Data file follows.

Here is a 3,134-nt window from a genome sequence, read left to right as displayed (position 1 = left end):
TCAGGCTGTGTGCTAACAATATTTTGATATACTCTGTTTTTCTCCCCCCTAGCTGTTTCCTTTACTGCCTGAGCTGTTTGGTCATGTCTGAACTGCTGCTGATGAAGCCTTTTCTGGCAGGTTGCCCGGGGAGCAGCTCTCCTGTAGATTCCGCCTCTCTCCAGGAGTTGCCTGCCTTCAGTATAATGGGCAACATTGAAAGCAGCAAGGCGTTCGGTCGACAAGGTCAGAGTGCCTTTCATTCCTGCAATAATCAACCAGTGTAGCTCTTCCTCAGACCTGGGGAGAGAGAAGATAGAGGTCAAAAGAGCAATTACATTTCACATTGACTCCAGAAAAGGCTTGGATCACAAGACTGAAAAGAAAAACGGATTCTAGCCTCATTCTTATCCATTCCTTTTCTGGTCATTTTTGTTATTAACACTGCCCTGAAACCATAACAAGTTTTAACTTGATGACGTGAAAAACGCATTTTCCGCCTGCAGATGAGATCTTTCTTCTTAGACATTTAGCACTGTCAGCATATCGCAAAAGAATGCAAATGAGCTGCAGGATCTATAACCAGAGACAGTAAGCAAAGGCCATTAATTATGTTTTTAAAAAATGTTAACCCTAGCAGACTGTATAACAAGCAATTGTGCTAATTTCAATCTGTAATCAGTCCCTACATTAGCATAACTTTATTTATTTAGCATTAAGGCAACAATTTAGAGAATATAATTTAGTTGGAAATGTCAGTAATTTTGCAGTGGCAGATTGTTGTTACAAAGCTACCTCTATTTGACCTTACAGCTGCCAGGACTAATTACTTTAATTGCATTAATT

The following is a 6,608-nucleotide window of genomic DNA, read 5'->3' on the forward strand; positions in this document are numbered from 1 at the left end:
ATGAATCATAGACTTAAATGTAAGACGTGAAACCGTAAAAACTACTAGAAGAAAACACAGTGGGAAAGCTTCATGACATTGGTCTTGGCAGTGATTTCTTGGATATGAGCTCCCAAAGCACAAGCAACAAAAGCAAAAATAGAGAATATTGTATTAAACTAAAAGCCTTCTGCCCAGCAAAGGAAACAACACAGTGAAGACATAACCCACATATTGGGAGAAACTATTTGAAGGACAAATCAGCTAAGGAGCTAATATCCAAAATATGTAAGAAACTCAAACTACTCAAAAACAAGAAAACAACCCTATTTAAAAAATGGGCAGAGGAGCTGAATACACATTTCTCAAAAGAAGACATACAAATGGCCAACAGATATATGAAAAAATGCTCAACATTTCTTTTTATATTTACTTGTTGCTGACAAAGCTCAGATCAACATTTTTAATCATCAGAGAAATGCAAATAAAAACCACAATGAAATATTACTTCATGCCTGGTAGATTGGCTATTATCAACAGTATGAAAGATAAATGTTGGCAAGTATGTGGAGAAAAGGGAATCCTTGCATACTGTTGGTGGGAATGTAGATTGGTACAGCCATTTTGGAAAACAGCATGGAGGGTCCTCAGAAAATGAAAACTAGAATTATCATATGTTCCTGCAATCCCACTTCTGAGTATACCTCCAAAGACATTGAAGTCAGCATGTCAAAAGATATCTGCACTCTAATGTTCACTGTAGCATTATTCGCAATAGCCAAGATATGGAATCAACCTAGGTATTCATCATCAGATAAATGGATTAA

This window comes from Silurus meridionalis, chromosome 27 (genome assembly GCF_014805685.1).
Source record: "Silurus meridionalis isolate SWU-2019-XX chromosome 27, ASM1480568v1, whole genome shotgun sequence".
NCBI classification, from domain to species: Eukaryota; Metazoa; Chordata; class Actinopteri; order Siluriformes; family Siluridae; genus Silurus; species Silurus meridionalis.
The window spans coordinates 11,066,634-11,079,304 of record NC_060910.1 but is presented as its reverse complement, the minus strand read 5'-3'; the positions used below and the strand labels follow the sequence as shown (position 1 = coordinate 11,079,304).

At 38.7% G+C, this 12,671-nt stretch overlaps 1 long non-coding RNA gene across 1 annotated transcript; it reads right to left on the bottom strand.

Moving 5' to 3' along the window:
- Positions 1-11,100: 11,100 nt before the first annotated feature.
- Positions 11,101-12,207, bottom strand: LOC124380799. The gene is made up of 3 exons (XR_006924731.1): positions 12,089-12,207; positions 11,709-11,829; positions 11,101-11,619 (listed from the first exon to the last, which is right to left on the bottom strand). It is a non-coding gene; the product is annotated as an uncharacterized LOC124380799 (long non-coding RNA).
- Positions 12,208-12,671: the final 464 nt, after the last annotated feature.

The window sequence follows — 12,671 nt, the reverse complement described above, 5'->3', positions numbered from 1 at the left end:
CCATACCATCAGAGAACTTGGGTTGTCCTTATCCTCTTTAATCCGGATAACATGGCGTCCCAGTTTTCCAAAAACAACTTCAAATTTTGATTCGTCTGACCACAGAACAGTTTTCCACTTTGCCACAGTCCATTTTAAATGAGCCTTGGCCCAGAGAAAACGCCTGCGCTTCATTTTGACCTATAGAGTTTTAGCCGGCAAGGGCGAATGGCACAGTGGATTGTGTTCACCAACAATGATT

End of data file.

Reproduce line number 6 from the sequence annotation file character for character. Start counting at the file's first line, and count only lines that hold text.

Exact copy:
Source record: "Silurus meridionalis isolate SWU-2019-XX chromosome 27, ASM1480568v1, whole genome shotgun sequence".